Dinosaurs and Storytelling

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This is Anthony Byrnes Opening the Curtain on LA theater for KCRW.

Before the onslaught of fall theater openings I thought we'd leave the intimacy of local theater and go big . . . really, really big. Like T. Rex big.

Of course, I'm talking about Walking with Dinosaurs - billed as an "arena spectacular" - it's coming to Staples Center this weekend.

Welcome to the world of spectacle and edutainment - god I hate that word! First the spectacle - the dinosaurs are amazing. The show is based on the BBC-TV show of the same name and is basically like going to a cross between a sedate monster truck rally and the natural history museum. A major sports arena is turned into a really deep three-quarter thrust ‘stage' and these colossal, 40-foot tall, motorized dinosaurs fill the place, accompanied by the fact-filled but dramatically inert monologue of our paleontologist guide.

Basically, it's a gigantic puppet show with really expensive and massive animatronic puppets. The stage craft that brings these dinosaurs to life is breathtaking....the creatures are intricate and surprisingly supple. Little details like moisture around the eyes sells the illusion. It's the technology we're used to seeing at the movies...but presented live.

Walking with Dinosaurs is plagued with the classic dilemma of the Hollywood starlet: After you've wowed them with your entrance, what do you do next? Me and several thousand middle school students came expecting, at least unconsciously, a little blood. After all, we're in a massive sports arena where they play hockey. The trouble with having puppets that cost as much as a house is you don't want to wreck them. But the biggest drama during the hour and forty minutes are the crescendo's of the John Williamsesque score. While two dinosaurs circle each other in a non-fighting kind of fight, the music is continually announcing -- This is frightening! This is important! -- until one beast slinks away, supposedly defeated.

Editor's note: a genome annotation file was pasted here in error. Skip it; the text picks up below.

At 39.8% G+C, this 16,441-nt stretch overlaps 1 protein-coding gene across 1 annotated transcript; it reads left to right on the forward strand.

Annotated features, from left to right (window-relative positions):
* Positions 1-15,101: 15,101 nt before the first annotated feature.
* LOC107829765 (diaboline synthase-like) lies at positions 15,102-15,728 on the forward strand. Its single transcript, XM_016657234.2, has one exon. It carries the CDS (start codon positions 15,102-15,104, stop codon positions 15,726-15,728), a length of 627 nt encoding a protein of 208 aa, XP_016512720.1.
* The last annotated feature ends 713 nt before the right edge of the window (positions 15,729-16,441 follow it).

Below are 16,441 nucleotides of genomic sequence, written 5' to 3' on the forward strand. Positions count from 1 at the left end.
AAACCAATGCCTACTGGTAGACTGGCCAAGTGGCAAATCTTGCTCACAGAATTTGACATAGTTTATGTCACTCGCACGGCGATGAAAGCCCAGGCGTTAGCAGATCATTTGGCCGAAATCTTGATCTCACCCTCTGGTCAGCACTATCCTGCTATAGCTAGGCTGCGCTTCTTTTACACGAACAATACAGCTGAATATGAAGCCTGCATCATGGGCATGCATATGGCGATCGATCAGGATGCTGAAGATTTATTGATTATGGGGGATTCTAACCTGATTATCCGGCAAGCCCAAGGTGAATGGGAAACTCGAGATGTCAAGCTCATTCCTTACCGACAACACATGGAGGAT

The seven-year-old with the foam dinosaur hat behind me had the best dramaturgical note of the night, "Daddy, which one is the good one and which one is the bad one?" He got to the heart of any show, whether it's a $20 million arena spectacular or a shoestring production in a storefront, it all comes down to storytelling.

For an arena filled with children, the audience was remarkably quiet until the very end. The ultimate showdown is a baby T-Rex who's cornered by two nasty dinosaurs. Suddenly, the mommy T-Rex -- massive and bellowing -- comes to the rescue and scares them off. Interestingly it wasn't the spectacle of the victory that drew the only applause of the night. It was what happened right after: a touching nuzzle from the mother T-Rex to her child.

If you have a seven-year-old or feel like one, Walking with Dinosaurs plays at the Staples Center through Sunday.

For info on the show text the word "Curtain" to 69866.

Where do you come down on the spectacle versus story telling debate? Join the conversation at KCRW.com/theater.

This is Anthony Byrnes Opening the Curtain on LA theater for KCRW.

Tickets for STAPLES Center ($39-$79.00) can be purchased at the Staples Center Box Office, all Ticketmaster outlets, charge by phone 213-480-3232 or online at ticketmaster.com. For groups, contact the local arena directly. For more information, please visit www.dinosaurlive.com

Banner image: Joan Marcus